The temptation to rule the world is real, but let’s be clear about one thing: it is not the way of Jesus. The temptation of Jesus (Matthew 4:1-10) is the perfect example of a Bible story that that needs fresh eyes.
First, the devil. One of the issues many modern adults have, is that we don’t believe the devil is real, which could be an entire post. For today, in looking at this story, let’s settle on the notion that the devil is the personification of the little voice that invites us to consider things that we know we shouldn’t, everything from a second helping of dessert to erupting at someone who has angered us.
In this story Jesus faces three temptations, and I don’t know about you, but I was always taught that the moral of the story is that Jesus was tempted and didn’t sin, therefore, we should be like Jesus and not sin when we’re tempted. I no longer think that’s what this is about at all. This is about Jesus’s purpose and mission; it’s about what the mission is not.
The first temptation feeds the former narrative well. Jesus was hungry and was tempted to turn stones into bread. Jesus says no. He’s better than the Israelites who were hungry in the wilderness and whined to God; he’s better than we are when we go for that second helping. He resists the temptation.
But is that really all it is? What temptation is Jesus really faced with – food, or using his power to serve himself? It’s easy to look at the headlines and see how other people have used their power to serve themselves, but we also need to look at ourselves. We all use our power, our time, talent, and money for our own benefit, well beyond our needs.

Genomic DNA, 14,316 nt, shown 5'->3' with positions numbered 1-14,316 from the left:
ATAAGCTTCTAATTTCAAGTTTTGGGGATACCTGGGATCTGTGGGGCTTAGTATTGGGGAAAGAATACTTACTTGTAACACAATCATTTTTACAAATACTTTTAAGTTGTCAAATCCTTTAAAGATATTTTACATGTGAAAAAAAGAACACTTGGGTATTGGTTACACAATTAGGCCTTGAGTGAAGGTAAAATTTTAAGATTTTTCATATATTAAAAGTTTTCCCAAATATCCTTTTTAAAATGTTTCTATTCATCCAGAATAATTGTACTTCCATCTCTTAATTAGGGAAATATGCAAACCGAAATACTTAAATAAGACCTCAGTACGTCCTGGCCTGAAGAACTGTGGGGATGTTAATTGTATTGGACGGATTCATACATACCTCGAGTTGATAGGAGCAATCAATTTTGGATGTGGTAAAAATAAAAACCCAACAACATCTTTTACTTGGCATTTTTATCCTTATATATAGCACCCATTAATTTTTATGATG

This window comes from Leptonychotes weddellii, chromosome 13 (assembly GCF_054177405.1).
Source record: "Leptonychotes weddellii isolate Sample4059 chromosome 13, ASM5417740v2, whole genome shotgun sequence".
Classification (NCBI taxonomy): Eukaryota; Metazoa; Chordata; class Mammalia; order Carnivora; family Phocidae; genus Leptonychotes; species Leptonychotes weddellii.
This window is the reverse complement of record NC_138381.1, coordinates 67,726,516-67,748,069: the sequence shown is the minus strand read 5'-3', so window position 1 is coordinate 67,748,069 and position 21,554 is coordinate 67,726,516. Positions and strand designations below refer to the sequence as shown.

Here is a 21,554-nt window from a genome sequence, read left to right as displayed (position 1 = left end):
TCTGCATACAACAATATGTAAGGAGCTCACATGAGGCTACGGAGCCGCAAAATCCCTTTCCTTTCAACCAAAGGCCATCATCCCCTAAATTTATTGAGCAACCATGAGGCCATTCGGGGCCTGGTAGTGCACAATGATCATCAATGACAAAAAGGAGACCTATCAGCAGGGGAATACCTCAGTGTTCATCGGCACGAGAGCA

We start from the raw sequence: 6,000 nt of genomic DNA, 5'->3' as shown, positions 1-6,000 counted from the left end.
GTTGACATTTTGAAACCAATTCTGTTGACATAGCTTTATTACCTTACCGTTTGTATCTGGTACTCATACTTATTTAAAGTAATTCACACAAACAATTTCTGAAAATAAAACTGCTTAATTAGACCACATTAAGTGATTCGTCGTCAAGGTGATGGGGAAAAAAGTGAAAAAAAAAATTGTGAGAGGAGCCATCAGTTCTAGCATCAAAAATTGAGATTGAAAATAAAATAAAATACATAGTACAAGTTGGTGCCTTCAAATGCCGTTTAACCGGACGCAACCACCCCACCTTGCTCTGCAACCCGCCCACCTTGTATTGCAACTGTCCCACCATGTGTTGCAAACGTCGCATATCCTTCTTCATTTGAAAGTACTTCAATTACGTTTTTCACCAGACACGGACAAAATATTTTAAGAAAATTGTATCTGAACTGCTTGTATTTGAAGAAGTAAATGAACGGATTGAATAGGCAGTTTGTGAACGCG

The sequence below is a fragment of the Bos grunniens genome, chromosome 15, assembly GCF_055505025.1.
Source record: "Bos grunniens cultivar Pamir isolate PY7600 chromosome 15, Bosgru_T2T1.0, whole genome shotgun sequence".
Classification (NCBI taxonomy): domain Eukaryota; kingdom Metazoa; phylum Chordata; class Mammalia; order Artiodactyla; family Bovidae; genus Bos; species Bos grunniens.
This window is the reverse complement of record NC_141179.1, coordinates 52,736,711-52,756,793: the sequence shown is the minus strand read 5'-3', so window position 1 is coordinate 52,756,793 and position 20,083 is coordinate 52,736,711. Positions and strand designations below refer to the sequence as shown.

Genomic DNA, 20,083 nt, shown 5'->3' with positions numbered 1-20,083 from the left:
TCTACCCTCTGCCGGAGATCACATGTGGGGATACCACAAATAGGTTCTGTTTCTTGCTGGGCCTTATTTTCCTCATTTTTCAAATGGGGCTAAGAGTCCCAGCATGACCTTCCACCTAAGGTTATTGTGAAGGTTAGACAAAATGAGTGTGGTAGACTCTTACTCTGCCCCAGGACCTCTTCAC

In the second temptation, Jesus is taken to a high peak and is tempted to prove that God is real and God will save him, by throwing himself off a cliff. The temptation to force God to prove himself to us is real. How many people have died because they believed God would save them, instead of taking simple, sensible precautions?
The second piece to this part, is that the devil used the words of the Bible to tempt Jesus. The Bible can be used to say anything we want, that’s why it’s important to understand more than just individual verses. When we grasp the overall mission and discern the heart of God, we can filter through the verses that are inconsistent and even contradictory. This also demonstrates to us that just because someone quotes scripture, doesn’t mean they speak for God. The devil knows scripture, too, and will manipulate it to confuse us.
Finally, and this one is the clincher, Jesus is tempted to turn away from his mission and rule the world. If Jesus would worship the devil, the devil would give Jesus all the kingdoms of the world. Again, I was taught things like: well, the kingdoms aren’t the devils to give, or Jesus knew he would one day rule the world anyway.
This is really about power. The expectation of most Jews was that the messiah would come, build an army, overthrow their oppressors and set up a new kingdom, a new Israel. The messiah would be a conqueror, a ruler, one who would institute Mosaic Law as the law of the land. But that wasn’t Jesus’ mission. It wasn’t the mission then and it’s not the mission now.
Jesus could have done that. People were waiting to join that army; they were ready to fight. That has been the temptation of the church ever since: to reclaim the world for God through force. But that’s not the mission. The mission is to reclaim the world for God through love. This requires hearts and attitudes of “love, of joy, peace, patience, kindness, goodness, faithfulness, gentleness and self-control. [And there is no need to control government to do that, because] against such things, there is no law.”